TYPE 1 DIABETES
Type 1 Diabetes
Type 1 diabetes (also known as insulin-dependent diabetes mellitus — IDDM — or juvenile diabetes) is the most common type found in children and young adults. This condition occurs when the cells in the pancreas don't make enough insulin. Without insulin the sugar is not able to move into the cells. Sugar stays in the blood leading to high blood sugars.
It is now believed that diabetes develops gradually, over many months or even years. More and more islet cells are destroyed, until the diagnosis of type 1 diabetes is made.
Who gets type 1 diabetes?
Type 1 diabetes usually strikes children and young adults, although the disease can occur at any age. Type 1 diabetes accounts for about 5-10% of all diagnosed cases of diabetes.
Risk factors for type 1 diabetes:
- Self-allergy (autoimmunity) The immune system protects us from disease. But in the case of type 1 diabetes, the immune system turns against the cells in the pancreas that produce insulin (beta cells). This is seen in the blood by testing for diabetes antibodies. The most common test for an antibody is the GAD65. Measuring this antibody, early in the disease, can help the medical team determine if a person has type 1 or type 2 diabetes.
- Inherited (or genetic) factors People with type 1 diabetes are more likely to have inherited certain cell types (called HLA types). Over half of the people diagnosed with type 1 diabetes also have a close relative with the disease.
- Environmental (virus or chemical) A virus or chemical may also be a factor in type 1 diabetes, injuring the cells that make insulin
Signs of type 1 diabetes:
- Frequent urination
- Increased thirst
- Increased appetite
- Weight loss
- Blurred vision
- Nausea, vomiting, stomach ache
Diagnosis of diabetes:
- Fasting blood sugar: 126mg/dL or greater
- Random blood sugar: 200mg/dL or greater with symptoms (increased thirst, increased urination, weight loss)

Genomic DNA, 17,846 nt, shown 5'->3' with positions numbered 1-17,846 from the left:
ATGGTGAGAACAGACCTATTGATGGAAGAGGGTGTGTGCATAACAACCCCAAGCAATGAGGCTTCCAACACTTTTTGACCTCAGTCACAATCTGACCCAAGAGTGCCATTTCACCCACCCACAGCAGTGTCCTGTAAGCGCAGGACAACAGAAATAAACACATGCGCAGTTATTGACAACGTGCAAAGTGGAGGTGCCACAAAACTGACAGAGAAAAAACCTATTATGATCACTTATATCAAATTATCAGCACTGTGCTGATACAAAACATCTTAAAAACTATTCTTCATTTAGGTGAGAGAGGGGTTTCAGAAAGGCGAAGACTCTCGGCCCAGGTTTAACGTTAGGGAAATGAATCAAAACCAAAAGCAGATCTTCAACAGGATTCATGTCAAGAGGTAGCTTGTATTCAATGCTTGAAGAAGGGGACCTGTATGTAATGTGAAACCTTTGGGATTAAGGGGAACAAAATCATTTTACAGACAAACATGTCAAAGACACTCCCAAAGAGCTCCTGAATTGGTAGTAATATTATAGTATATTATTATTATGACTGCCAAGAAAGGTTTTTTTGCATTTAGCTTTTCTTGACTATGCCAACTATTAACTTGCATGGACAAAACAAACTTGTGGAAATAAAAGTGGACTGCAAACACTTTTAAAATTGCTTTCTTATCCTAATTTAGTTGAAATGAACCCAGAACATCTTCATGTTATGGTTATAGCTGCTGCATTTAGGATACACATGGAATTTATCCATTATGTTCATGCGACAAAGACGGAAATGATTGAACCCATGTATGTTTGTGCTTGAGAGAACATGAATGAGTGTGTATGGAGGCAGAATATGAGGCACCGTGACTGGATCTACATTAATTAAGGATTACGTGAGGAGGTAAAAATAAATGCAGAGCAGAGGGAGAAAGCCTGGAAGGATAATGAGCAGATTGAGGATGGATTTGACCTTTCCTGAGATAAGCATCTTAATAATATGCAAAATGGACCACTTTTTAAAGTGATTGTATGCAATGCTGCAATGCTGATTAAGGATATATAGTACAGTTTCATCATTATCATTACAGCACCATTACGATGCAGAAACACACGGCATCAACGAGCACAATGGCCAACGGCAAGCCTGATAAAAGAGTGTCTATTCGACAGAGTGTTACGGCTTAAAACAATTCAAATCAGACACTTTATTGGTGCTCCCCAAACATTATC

- Blood sugars after a 2-hour oral glucose tolerance test: 200mg/dL or greater
- Each of these tests should be confirmed on another day unless the symptoms of high blood sugar are present.
Treatment for type 1 diabetes
The primary treatment for type 1 diabetes is insulin, since your body doesn't make enough insulin. The goal of diabetes management is to keep your blood sugars as close to normal as possible. This is the best way to prevent the complications of diabetes. The components of diabetes care include:
- Insulin therapy
- Glucose monitoring
- Meal planning
- Physical activity
People with type 1 diabetes will need insulin for the rest of their lives. Often, there is a “honeymoon” period that occurs a short time, after the diagnosis of diabetes. Once the person starts insulin injections, sugar production is turned off in the liver and a fair bit of insulin is still being made in the islet cells in the pancreas. The need for insulin decreases, and the blood sugars return to almost normal levels. People sometimes think they don't really have diabetes, but that is not the case. This period may last a few weeks to a few years. After the “honeymoon” period, the body will need more insulin.
How type 1 diabetes affects your life
You can live a long, healthy life if you keep your diabetes in good control. Diabetes care needs to be an important part of your life, so you can do everything else you want to do in your life. Work with your health-care team to develop a self-care plan that works for you.
Last revised July 2009, Adult Diabetes Education Program